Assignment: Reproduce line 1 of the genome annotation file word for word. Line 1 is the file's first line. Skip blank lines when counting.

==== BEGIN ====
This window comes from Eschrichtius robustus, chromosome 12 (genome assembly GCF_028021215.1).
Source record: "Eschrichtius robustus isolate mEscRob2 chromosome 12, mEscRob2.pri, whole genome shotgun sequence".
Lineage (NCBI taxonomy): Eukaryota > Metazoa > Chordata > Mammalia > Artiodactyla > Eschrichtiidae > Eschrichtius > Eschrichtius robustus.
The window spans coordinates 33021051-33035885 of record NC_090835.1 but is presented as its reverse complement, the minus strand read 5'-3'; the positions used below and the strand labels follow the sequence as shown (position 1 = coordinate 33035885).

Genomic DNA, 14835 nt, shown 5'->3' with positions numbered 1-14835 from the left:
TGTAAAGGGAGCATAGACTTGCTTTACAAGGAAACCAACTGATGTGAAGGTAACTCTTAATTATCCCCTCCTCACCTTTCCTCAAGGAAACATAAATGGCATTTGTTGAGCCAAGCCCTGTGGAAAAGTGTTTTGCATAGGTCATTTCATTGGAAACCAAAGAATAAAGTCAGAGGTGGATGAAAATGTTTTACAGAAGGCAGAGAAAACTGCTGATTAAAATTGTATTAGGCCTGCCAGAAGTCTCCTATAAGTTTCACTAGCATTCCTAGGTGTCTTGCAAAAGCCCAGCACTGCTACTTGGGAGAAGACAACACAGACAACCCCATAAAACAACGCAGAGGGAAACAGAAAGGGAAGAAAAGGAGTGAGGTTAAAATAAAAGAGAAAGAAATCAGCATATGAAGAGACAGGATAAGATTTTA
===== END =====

This window comes from Eschrichtius robustus, chromosome 12 (genome assembly GCF_028021215.1).